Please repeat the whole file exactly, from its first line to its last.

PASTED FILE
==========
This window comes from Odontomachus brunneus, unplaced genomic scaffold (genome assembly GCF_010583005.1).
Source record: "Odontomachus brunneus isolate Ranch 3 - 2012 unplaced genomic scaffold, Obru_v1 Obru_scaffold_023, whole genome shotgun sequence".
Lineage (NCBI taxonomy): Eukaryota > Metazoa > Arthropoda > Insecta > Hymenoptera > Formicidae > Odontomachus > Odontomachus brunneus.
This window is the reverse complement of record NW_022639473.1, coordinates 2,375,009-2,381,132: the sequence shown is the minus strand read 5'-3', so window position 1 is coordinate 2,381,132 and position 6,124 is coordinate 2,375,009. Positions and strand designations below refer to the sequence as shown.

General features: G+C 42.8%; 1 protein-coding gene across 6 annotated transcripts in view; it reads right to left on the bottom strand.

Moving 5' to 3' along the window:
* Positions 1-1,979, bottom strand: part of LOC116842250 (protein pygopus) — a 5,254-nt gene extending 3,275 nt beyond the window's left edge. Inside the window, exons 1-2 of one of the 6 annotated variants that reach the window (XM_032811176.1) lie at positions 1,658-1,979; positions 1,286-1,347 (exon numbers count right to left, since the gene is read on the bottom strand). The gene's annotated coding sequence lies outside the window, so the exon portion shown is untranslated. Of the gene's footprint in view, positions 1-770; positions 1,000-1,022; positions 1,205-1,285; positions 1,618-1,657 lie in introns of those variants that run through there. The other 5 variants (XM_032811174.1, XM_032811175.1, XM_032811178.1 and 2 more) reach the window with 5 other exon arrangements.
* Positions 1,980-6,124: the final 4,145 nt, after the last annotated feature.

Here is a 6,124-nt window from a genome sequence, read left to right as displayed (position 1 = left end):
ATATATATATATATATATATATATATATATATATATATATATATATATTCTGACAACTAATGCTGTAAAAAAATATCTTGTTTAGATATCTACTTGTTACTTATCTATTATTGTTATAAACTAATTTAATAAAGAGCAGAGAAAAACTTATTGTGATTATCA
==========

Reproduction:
This window comes from Odontomachus brunneus, unplaced genomic scaffold (genome assembly GCF_010583005.1).
Source record: "Odontomachus brunneus isolate Ranch 3 - 2012 unplaced genomic scaffold, Obru_v1 Obru_scaffold_023, whole genome shotgun sequence".
Lineage (NCBI taxonomy): Eukaryota > Metazoa > Arthropoda > Insecta > Hymenoptera > Formicidae > Odontomachus > Odontomachus brunneus.
This window is the reverse complement of record NW_022639473.1, coordinates 2,375,009-2,381,132: the sequence shown is the minus strand read 5'-3', so window position 1 is coordinate 2,381,132 and position 6,124 is coordinate 2,375,009. Positions and strand designations below refer to the sequence as shown.

General features: G+C 42.8%; 1 protein-coding gene across 6 annotated transcripts in view; it reads right to left on the bottom strand.

Moving 5' to 3' along the window:
* Positions 1-1,979, bottom strand: part of LOC116842250 (protein pygopus) — a 5,254-nt gene extending 3,275 nt beyond the window's left edge. Inside the window, exons 1-2 of one of the 6 annotated variants that reach the window (XM_032811176.1) lie at positions 1,658-1,979; positions 1,286-1,347 (exon numbers count right to left, since the gene is read on the bottom strand). The gene's annotated coding sequence lies outside the window, so the exon portion shown is untranslated. Of the gene's footprint in view, positions 1-770; positions 1,000-1,022; positions 1,205-1,285; positions 1,618-1,657 lie in introns of those variants that run through there. The other 5 variants (XM_032811174.1, XM_032811175.1, XM_032811178.1 and 2 more) reach the window with 5 other exon arrangements.
* Positions 1,980-6,124: the final 4,145 nt, after the last annotated feature.

Here is a 6,124-nt window from a genome sequence, read left to right as displayed (position 1 = left end):
ATATATATATATATATATATATATATATATATATATATATATATATATTCTGACAACTAATGCTGTAAAAAAATATCTTGTTTAGATATCTACTTGTTACTTATCTATTATTGTTATAAACTAATTTAATAAAGAGCAGAGAAAAACTTATTGTGATTATCA